Vodafone depends heavily on lifelines

LOSSES at Vodafone Australia have deepened but the wireless carrier continues to operate thanks to loans from its main shareholders, the global Vodafone Group and a Hong Kong businessman, Li Ka-shing.

LOSSES at Vodafone Australia have deepened but the wireless carrier continues to operate thanks to loans from its main shareholders, the global Vodafone Group and a Hong Kong businessman, Li Ka-shing.

On Tuesday Sir Li's Australian subsidiary, Hutchison Telecommunications, reported a $394 million loss for the 2012 calendar year, following a $168 million loss in 2011.

As the joint owner of VHA, the venture that trades in Australia as Vodafone, Hutchison's accounts give some insight into the financial health of Vodafone. Hutchison said Vodafone's revenue was about $4.1 billion in 2012, down from $4.6 billion in 2011, and earnings fell 43 per cent to $355 million. HTA does not report Vodafone's expenses or operating costs.

However, it is known that Vodafone has spent more than $1 billion on infrastructure in its mobile network to improve performance.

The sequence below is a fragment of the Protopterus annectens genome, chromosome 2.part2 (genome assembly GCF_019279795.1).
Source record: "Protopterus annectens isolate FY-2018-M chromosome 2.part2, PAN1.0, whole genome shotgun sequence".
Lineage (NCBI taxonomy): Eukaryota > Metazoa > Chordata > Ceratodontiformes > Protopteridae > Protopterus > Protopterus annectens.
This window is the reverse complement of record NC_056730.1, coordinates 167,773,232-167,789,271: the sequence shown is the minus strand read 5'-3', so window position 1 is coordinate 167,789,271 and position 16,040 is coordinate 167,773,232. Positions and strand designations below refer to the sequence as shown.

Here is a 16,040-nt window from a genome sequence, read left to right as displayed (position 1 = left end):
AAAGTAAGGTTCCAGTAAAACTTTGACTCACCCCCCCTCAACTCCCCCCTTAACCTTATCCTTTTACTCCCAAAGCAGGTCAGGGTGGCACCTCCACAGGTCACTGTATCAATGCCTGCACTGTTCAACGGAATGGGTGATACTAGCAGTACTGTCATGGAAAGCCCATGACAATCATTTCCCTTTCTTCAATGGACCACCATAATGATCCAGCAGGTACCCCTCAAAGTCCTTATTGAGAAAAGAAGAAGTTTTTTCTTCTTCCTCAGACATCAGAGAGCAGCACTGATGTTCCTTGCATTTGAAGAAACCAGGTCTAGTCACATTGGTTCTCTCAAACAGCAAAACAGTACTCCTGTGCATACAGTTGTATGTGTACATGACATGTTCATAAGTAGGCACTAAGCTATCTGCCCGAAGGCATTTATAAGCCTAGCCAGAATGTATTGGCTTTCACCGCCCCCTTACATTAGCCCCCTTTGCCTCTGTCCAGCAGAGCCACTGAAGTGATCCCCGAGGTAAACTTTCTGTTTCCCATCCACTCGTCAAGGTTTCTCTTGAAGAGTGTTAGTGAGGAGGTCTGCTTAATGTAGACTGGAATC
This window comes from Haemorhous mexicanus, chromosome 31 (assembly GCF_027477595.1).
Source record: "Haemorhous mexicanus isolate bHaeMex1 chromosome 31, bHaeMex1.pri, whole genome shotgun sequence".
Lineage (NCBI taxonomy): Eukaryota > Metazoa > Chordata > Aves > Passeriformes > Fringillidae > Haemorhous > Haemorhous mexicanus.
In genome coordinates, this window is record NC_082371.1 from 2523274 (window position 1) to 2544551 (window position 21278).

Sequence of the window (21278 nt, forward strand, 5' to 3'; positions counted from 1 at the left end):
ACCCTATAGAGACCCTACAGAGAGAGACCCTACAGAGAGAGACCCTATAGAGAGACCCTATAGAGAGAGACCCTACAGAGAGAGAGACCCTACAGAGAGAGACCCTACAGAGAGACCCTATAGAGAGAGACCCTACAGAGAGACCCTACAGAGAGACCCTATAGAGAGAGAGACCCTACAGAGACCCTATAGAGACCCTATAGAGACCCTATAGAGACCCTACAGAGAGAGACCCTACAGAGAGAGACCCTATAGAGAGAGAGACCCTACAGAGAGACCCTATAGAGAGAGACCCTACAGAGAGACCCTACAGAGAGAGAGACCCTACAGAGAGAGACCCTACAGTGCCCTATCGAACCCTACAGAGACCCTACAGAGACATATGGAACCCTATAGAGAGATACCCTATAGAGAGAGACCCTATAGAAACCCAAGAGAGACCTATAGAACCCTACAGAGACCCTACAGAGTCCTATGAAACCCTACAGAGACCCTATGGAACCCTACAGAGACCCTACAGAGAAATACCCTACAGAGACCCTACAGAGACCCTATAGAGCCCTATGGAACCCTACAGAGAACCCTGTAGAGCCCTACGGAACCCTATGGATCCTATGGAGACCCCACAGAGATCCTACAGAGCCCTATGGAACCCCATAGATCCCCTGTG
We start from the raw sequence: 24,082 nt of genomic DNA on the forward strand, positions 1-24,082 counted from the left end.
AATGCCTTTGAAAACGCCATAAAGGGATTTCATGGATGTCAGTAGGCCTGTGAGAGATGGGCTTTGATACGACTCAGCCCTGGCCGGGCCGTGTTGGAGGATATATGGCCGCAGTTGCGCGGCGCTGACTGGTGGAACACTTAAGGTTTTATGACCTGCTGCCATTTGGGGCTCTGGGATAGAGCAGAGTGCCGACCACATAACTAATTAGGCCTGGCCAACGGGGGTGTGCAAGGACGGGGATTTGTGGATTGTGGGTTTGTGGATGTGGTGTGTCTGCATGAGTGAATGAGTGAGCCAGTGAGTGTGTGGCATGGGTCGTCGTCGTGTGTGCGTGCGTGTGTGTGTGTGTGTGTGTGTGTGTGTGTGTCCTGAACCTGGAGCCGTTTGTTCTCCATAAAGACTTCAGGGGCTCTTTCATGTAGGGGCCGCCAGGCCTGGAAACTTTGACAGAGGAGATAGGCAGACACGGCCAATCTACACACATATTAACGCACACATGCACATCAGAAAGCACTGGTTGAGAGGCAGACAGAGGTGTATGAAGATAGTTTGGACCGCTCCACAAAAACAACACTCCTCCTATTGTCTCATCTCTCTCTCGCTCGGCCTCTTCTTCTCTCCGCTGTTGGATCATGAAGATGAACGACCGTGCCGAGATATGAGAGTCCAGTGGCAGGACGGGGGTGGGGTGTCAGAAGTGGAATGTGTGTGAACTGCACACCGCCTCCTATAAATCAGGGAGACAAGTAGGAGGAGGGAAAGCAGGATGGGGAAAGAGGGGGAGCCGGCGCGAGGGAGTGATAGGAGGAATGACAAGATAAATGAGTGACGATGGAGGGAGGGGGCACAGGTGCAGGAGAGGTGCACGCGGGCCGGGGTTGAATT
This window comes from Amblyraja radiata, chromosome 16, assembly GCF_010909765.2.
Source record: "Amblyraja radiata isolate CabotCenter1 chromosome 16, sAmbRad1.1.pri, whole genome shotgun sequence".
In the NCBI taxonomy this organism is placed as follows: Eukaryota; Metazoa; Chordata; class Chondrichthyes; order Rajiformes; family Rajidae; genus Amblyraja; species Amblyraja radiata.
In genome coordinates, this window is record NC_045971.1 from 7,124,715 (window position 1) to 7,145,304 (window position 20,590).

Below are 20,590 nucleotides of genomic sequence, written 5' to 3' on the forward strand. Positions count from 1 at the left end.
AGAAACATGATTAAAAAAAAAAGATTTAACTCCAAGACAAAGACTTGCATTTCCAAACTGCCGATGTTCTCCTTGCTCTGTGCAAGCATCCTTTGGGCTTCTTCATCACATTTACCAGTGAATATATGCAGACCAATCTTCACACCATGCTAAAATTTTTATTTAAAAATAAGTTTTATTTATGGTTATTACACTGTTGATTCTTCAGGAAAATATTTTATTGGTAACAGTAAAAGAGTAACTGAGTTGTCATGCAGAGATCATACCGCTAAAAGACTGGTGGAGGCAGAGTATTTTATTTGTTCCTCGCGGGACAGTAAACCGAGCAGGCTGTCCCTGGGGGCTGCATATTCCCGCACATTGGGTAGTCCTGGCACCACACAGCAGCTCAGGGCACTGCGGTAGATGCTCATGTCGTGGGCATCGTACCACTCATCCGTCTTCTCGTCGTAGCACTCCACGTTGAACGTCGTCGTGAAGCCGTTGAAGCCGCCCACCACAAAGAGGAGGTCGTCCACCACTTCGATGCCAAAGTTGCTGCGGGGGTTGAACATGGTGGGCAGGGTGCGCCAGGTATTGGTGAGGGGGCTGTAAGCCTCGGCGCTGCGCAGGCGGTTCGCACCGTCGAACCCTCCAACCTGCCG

The accounts showed 443,000 customer accounts were lost over the past year. Vodafone now has about 6.6 million active accounts on its network, down from a peak of 7.4 million in mid-2010.

The accounts also show Vodafone continued to borrow funds during the year. The financial reports show Hong Kong-based Hutchison Whampoa Ltd, of which Sir Li is the chairman, extended an interest-free $583 million loan to Vodafone Australia during the year. Vodafone is also in discussions with financiers about a $1.6 billion payment due in June after it borrowed $3 billion in 2010 from an international consortium of 12 banks.

A Deutsche Bank analyst, Vikas Gour, estimates that Vodafone Australia now has a 22 per cent market share, compared with Optus's 31 per cent and Telstra's 47 per cent. In 2010 these figures were 28 per cent, 32 per cent and 40 per cent respectively.

"In our view, the key drivers of revenue decline include ongoing impacts from network brand damage, slowing market growth, continuing competition intensity and mobile terminating rate reduction," he wrote in a note to clients.

Mobile terminating rates are wholesale fees paid by one mobile carrier to another whenever customers call another mobile network. Telstra is a net payer of these rates to Vodafone and Optus, because it has a higher market share. Last year the competition regulator reduced terminating rates from 9¢ a minute to 6¢ a minute , which reduced the revenue Optus and Vodafone received from Telstra.

Hutchison shares were trading at 2.8¢ on Tuesday, down from a closing price of 2.9¢ on Monday.

Shares traded as high as 13.5¢ in late 2010, before the network suffered from overloading and slow speeds.

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